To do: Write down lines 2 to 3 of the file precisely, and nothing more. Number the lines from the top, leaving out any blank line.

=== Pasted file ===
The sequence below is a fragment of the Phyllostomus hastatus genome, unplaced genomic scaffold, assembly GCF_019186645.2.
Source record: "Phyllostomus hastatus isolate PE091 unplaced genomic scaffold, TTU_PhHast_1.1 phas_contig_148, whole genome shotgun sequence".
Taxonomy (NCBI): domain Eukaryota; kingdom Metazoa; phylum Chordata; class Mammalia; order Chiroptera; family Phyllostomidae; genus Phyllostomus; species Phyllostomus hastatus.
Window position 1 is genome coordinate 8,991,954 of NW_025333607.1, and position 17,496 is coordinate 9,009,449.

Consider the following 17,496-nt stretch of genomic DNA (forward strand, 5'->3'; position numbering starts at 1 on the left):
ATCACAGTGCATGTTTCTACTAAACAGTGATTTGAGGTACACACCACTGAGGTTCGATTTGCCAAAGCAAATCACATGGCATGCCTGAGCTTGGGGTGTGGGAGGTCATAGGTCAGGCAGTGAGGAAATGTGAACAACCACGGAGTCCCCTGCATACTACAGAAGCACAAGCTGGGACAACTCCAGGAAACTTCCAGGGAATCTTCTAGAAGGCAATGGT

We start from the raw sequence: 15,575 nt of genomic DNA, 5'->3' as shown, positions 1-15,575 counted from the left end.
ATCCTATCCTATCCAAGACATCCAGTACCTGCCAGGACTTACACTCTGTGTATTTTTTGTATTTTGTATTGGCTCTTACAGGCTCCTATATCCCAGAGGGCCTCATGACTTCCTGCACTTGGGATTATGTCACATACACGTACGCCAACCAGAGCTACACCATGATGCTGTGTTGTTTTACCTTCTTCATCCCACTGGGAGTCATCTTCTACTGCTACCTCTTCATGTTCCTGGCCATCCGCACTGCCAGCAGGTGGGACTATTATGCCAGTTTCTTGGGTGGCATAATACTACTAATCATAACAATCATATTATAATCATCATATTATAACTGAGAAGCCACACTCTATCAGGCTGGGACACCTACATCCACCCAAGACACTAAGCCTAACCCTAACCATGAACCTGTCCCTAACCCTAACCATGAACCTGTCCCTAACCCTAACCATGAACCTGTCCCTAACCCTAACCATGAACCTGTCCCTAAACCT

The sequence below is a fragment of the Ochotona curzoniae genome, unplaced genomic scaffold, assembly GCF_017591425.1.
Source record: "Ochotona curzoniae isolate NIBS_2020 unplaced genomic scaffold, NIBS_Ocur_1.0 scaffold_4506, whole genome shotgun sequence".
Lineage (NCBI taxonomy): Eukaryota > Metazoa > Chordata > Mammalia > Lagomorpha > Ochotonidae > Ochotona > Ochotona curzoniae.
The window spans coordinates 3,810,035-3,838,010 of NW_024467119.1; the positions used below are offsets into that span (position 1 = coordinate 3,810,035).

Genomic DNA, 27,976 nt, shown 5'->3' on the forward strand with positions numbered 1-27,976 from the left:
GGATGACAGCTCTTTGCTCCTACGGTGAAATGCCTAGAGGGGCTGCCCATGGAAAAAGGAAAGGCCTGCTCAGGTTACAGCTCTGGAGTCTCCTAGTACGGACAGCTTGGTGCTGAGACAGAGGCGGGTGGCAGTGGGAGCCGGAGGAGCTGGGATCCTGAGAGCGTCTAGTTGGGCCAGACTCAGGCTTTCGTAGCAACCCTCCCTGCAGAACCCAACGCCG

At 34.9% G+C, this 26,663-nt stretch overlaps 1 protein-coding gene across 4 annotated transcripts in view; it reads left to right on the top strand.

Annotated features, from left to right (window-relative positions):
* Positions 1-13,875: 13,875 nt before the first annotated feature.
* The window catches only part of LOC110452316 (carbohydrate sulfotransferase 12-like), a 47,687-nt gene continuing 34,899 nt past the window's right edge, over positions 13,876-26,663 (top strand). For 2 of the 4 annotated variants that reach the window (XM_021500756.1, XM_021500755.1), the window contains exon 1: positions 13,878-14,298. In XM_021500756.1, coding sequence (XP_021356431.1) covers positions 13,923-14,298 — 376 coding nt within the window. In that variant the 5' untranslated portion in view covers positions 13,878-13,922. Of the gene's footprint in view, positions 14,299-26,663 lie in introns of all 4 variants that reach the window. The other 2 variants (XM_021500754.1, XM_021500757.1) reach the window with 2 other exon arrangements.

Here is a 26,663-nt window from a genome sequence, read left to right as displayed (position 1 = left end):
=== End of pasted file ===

Source record: "Phyllostomus hastatus isolate PE091 unplaced genomic scaffold, TTU_PhHast_1.1 phas_contig_148, whole genome shotgun sequence".
Taxonomy (NCBI): domain Eukaryota; kingdom Metazoa; phylum Chordata; class Mammalia; order Chiroptera; family Phyllostomidae; genus Phyllostomus; species Phyllostomus hastatus.